The rest of the subtitle

Movie subtitles are often missing something important.

I was reminded of this recently when I saw Ai Weiwei’s The Rest. It’s an excellent documentary, and I feel a little bad criticizing it about anything, but its subtitles really needed one more thing – though, to be fair, very few movies include it.

I’m not talking about tone of voice. You can hear the people speaking, and while intonation varies across cultures, you get some idea. I’m also not talking about nuances of meaning, or about some literal sense or figurative connotation that’s being missed. There will always be something missing. Translation is never exact. There’s a reason for the Italian saying traduttore, traditore. (That means “translator: traitor” or “to translate is to betray” or any of several other translations that help to prove the point.)

No, I’m talking about what language they’re speaking.

If the subtitled movies you’re used to seeing are monocultural films from Germany or France or Italy, this may seem stupid. They’re all speaking the same language! Well, yes, in those movies they are, usually. But in many movies they aren’t. And that difference is important information.

If you’re watching a movie in English and there’s a character who speaks some other language, that sticks out, right? Hell, man, even if they speak with a different accent it sticks out. These are key points of identity and social relation.

The Rest is about refugees, in particular refugees from Syria, Afghanistan, and Iraq as well as parts of Africa; it follows them as they seek refuge in western Europe, many of them via Turkey and Greece. In an early scene in the movie, we see a young man doing an Islamic recitation in Arabic at a makeshift graveyard in Greece. Then we see him talking to the camera (in an interview) for a few minutes. I’m lucky because I’m a language geek: I noticed something many people in the audience wouldn’t have. I leaned to my wife and said, “He’s speaking Greek.”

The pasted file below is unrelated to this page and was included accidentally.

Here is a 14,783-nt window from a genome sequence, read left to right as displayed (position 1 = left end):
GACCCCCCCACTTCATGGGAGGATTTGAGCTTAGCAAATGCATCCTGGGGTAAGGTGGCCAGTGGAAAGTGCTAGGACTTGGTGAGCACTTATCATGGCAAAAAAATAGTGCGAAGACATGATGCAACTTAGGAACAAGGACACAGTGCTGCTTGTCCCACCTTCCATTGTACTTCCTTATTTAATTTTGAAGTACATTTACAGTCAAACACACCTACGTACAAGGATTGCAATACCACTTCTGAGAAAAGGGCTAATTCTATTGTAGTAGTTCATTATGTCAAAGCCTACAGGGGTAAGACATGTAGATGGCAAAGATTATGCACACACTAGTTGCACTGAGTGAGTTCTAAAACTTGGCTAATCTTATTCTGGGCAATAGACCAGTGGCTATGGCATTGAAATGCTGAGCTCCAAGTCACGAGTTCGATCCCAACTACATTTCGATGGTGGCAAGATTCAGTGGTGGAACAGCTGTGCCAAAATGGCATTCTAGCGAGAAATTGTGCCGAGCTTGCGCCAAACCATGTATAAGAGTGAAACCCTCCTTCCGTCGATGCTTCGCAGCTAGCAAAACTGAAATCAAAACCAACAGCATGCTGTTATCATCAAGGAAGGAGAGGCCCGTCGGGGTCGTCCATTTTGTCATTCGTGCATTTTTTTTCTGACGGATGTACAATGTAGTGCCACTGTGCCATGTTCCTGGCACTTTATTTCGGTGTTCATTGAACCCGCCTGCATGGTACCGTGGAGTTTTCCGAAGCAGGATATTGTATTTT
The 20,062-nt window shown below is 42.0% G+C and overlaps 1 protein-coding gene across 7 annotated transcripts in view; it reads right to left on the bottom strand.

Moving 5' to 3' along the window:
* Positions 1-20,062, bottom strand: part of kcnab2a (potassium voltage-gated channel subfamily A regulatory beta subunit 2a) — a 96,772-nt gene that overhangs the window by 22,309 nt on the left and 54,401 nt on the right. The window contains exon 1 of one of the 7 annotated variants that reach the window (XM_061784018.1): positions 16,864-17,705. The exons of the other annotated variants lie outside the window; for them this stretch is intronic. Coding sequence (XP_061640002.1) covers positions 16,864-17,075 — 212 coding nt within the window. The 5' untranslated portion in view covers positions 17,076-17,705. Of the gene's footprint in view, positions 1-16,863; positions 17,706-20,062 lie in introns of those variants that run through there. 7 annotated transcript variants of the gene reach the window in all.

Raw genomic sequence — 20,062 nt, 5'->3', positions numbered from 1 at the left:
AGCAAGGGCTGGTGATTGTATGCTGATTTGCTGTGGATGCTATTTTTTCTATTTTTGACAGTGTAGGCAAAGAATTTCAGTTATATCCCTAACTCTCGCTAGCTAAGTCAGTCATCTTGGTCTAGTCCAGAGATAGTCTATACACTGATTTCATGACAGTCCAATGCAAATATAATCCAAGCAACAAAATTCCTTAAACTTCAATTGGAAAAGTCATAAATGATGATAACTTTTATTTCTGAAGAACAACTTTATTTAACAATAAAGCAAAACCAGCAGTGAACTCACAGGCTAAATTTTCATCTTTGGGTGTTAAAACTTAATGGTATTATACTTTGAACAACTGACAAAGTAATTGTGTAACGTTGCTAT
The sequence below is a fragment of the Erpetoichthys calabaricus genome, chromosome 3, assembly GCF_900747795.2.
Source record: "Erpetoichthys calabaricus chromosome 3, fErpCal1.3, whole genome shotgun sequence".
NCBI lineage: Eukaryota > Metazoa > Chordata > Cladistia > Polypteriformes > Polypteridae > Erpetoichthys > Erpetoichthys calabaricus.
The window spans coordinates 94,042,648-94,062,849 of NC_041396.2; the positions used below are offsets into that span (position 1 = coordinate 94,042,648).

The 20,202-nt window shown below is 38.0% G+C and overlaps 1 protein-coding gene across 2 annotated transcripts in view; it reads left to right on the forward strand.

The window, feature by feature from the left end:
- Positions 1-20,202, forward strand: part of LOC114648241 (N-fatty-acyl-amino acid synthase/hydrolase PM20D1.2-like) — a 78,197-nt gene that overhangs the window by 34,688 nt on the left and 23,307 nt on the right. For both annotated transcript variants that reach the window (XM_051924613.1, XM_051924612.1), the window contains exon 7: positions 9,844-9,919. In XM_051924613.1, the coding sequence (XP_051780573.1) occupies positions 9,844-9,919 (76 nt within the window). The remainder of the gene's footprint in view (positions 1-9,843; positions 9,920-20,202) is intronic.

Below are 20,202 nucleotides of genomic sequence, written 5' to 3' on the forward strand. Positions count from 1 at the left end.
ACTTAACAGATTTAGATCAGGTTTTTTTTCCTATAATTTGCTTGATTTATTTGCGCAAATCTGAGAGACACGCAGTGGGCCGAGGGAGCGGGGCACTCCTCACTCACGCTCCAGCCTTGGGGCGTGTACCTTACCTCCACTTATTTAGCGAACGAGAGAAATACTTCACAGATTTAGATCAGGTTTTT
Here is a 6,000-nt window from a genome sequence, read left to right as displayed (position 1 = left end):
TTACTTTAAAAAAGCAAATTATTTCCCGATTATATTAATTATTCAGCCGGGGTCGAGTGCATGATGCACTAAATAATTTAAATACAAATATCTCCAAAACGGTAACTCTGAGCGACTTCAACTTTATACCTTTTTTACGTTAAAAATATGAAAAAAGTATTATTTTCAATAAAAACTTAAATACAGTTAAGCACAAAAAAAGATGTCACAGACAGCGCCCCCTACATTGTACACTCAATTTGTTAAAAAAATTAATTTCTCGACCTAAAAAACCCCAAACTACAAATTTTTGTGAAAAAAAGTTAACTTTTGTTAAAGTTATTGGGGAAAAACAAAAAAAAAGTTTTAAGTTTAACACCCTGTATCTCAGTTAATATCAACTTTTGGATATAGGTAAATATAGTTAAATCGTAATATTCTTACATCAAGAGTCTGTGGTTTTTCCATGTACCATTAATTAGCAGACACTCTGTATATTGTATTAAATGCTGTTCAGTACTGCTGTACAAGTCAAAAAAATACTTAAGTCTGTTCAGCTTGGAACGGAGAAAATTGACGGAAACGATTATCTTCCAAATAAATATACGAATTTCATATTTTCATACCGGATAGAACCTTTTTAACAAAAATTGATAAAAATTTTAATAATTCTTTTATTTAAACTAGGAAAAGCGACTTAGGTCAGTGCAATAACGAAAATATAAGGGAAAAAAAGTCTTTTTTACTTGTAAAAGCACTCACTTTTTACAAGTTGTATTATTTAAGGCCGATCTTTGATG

He was an immigrant (perhaps refugee) from an Arabic-speaking Muslim country, but he was in Greece and he was speaking Greek. Fluently. This matters in terms of his presence and social relations – in terms of how the people there will see and treat him, and in terms of his own history.

Throughout the movie, there were several languages that could have been flagged on the subtitles but weren’t. We heard people speaking Arabic (more than one kind – there are quite a few kinds, and I’m not good enough with Arabic to identify which is which), Turkish, Greek, Italian, German, and French (including a refugee from the Middle East in Turkey who was speaking stripped-down French, presumably because that was the European language he knew any of; also, nearly all of the refugees from Africa were speaking French fluently but with accents from various parts of Africa). Many people don’t know them all well enough to identify them, especially if the speaker has an unexpected accent.

The difference matters. Language is an expression of identity – yours or the one you’re trying to fit in with or accommodate or not accommodate. We understand this by reflex in a context where our own home language is involved.

Think of Star Wars: In the cantina scene, do you think it would matter if viewers of the movie in a non-English-speaking country couldn’t tell that Greedo and Han were speaking different languages but understanding each other? If you say no, let me introduce you to some people who may disagree.